This functionality is in beta and is subject to change. The design and code is less mature than official GA features and is being provided as-is with no warranties. Beta features are not subject to the support SLA of official GA features.
Kibana alerting features include support for machine learning rules, which run scheduled checks on an anomaly detection job or a group of jobs to detect anomalies with certain conditions. If an anomaly meets the conditions, an alert is created and the associated action is triggered. For example, you can create a rule to check an anomaly detection job every fifteen minutes for critical anomalies and to notify you in an email. To learn more about Kibana alerting features, refer to Alerting and Actions.
You can create machine learning rules in the anomaly detection job wizard after you start the job, from the job list, or under Stack Management > Alerts and Actions. On the Create rule window, select Anomaly detection alert under the machine learning section, then give a name to the rule and optionally provide tags.
Specify the time interval for the rule to check detected anomalies. It is
recommended to select an interval that is close to the bucket span of the
associated job. You can also select a notification option by using the Notify
selector. An alert remains active as long as anomalies are found for a
particular anomaly detection job during the check interval. When there is no anomaly
found in the next interval, the
Recovered action group is invoked and the
status of the alert changes to
OK. For more details, refer to the
general rule details.
Select the anomaly detection job or the group of anomaly detection jobs that is checked against the rule. If you assign additional jobs to the group, the new jobs are automatically checked the next time the conditions are checked.
You can select the result type of the anomaly detection job that is checked against the rule. In particular, you can create rules based on bucket, record, or influencer results.
For each rule, you can configure the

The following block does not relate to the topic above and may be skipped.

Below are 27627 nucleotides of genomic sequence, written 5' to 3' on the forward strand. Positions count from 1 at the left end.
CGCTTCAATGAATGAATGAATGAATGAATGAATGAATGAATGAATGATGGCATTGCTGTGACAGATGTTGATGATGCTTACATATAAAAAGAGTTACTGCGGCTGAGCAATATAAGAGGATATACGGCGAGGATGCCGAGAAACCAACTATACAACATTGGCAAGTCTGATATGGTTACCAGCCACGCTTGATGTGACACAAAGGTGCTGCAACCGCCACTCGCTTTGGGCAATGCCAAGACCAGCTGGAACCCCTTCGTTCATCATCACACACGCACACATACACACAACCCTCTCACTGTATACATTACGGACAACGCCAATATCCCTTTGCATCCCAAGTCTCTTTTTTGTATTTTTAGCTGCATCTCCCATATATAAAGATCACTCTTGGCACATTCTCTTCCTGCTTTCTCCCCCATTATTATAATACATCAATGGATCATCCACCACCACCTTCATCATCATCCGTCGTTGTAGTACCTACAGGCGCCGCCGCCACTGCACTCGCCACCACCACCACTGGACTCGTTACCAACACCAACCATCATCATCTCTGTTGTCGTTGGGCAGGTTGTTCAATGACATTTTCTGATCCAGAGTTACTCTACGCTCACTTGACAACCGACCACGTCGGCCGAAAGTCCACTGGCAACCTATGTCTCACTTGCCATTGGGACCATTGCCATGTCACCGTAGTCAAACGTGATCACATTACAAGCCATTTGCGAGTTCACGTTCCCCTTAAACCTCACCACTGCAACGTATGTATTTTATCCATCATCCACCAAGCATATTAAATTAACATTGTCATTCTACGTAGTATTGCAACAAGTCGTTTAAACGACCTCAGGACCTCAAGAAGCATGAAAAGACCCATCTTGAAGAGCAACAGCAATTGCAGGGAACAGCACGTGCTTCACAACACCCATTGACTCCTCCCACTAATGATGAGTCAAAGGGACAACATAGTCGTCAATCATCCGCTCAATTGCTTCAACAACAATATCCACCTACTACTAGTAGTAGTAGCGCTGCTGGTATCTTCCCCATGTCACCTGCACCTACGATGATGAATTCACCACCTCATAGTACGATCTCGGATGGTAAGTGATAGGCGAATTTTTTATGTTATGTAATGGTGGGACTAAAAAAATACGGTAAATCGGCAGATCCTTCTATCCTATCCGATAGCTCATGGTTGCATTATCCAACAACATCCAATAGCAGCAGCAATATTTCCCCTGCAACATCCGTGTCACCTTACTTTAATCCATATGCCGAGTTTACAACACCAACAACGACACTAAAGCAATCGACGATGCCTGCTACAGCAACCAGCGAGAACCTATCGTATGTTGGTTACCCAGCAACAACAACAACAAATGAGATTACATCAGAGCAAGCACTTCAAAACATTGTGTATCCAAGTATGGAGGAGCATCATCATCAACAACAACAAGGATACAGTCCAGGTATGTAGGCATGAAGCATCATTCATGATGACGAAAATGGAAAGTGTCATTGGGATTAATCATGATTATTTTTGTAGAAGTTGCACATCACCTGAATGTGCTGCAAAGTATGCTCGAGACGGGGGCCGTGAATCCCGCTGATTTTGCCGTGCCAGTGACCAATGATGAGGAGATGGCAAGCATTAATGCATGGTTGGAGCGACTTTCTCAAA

anomaly_score that triggers the action.
anomaly_score indicates the significance of a given anomaly compared to
previous anomalies. The default severity threshold is 75 which means every
anomaly with an
anomaly_score of 75 or higher triggers the associated action.
You can select whether you want to include interim results. Interim results are created by the anomaly detection job before a bucket is finalized. These results might disappear after the bucket is fully processed. Include interim results if you want to be notified earlier about a potential anomaly even if it might be a false positive. If you want to get notified only about anomalies of fully processed buckets, do not include interim results.
You can also configure advanced settings. Lookback interval sets an interval that is used to query previous anomalies during each condition check. Its value is derived from the bucket span of the job and the query delay of the datafeed by default. It is not recommended to set the lookback interval lower than the default value as it might result in missed anomalies. Number of latest buckets sets how many buckets to check to obtain the highest anomaly from all the anomalies that are found during the Lookback interval. An alert is created based on the anomaly with the highest anomaly score from the most anomalous bucket.
You can also test the configured conditions against your existing data and check the sample results by providing a valid interval for your data. The generated preview contains the number of potentially created alerts during the relative time range you defined.
As a next step, connect your rule to actions that use supported built-in integrations by selecting a connector type. Connectors are Kibana services or third-party integrations that perform an action when the rule conditions are met.
For example, you can choose Slack as a connector type and configure it to send a message to a channel you selected. You can also create an index connector that writes the JSON object you configure to a specific index. It’s also possible to customize the notification messages. A list of variables is available to include in the message, like job ID, anomaly score, time, or top influencers.
After you save the configurations, the rule appears in the Alerts and Actions list where you can check its status and see the overview of its configuration information.
The name of an alert is always the same as the job ID of the associated anomaly detection job that triggered it. You can mute the notifications for a particular anomaly detection job on the page of the rule that lists the individual alerts. You can open it via Alerts and Actions by selecting the rule name.